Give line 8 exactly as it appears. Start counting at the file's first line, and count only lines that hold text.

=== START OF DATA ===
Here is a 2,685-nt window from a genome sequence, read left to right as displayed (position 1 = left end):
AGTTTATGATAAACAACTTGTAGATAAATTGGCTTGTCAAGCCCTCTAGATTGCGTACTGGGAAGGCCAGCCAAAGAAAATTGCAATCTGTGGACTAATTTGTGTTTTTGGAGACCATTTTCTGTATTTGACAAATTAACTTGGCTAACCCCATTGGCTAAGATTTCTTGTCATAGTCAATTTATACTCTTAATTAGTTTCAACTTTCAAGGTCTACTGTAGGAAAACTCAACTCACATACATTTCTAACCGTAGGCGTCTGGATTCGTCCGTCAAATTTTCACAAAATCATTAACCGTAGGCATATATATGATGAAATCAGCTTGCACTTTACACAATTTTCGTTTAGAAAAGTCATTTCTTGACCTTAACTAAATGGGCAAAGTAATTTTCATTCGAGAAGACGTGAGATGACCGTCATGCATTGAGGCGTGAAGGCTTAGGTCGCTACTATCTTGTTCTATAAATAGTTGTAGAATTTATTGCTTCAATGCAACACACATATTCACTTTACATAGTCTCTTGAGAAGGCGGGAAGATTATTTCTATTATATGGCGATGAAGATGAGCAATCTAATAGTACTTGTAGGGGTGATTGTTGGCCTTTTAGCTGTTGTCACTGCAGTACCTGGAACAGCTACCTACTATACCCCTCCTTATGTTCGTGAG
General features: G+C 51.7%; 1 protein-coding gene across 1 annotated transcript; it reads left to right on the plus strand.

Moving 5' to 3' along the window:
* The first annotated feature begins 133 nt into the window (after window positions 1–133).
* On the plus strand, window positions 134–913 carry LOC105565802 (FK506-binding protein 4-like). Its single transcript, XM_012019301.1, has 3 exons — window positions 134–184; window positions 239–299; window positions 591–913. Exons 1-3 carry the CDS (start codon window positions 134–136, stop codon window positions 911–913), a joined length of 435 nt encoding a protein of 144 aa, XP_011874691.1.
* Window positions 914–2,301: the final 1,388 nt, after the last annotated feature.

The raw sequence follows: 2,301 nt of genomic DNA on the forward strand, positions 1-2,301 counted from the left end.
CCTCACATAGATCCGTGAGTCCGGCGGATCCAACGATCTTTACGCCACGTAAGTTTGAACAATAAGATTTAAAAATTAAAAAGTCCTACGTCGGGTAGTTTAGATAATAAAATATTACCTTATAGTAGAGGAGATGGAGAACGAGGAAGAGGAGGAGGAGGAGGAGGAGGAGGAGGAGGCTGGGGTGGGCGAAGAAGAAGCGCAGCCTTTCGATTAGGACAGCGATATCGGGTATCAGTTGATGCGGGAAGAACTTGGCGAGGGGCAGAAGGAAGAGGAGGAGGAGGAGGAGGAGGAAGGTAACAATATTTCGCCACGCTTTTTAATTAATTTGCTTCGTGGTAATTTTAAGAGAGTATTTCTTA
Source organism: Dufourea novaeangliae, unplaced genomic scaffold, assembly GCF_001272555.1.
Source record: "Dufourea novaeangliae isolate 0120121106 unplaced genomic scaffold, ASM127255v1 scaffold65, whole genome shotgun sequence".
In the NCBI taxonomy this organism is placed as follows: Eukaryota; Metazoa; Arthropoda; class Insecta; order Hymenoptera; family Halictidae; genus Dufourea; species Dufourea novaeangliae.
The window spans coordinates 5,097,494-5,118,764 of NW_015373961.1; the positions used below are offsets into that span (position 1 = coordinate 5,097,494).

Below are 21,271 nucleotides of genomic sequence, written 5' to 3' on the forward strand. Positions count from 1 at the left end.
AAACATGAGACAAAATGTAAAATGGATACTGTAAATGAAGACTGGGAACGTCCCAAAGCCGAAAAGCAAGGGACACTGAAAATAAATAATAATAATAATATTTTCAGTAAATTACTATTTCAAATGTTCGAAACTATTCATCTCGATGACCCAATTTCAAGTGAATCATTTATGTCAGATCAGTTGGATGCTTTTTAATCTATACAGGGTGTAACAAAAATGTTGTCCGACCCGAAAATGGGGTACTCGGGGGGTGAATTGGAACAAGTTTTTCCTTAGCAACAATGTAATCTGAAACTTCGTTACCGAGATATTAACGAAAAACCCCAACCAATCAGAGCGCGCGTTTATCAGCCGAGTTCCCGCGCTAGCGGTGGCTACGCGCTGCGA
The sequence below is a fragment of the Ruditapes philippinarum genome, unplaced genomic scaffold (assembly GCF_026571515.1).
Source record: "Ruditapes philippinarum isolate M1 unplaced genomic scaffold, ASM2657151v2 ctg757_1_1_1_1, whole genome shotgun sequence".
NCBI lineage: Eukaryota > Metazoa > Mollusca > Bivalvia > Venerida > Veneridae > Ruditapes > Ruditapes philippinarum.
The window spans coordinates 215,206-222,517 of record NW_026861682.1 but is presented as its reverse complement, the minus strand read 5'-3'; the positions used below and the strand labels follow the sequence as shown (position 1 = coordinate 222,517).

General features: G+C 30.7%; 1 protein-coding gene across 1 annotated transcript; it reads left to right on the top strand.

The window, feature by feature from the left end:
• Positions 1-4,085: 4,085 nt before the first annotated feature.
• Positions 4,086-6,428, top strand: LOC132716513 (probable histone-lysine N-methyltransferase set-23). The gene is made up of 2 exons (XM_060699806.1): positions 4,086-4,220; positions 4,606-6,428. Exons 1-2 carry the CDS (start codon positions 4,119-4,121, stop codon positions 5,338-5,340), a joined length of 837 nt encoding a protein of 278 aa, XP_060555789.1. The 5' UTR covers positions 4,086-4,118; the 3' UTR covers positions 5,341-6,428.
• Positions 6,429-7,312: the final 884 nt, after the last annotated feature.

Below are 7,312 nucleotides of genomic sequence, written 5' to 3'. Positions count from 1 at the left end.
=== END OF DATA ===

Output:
The raw sequence follows: 2,301 nt of genomic DNA on the forward strand, positions 1-2,301 counted from the left end.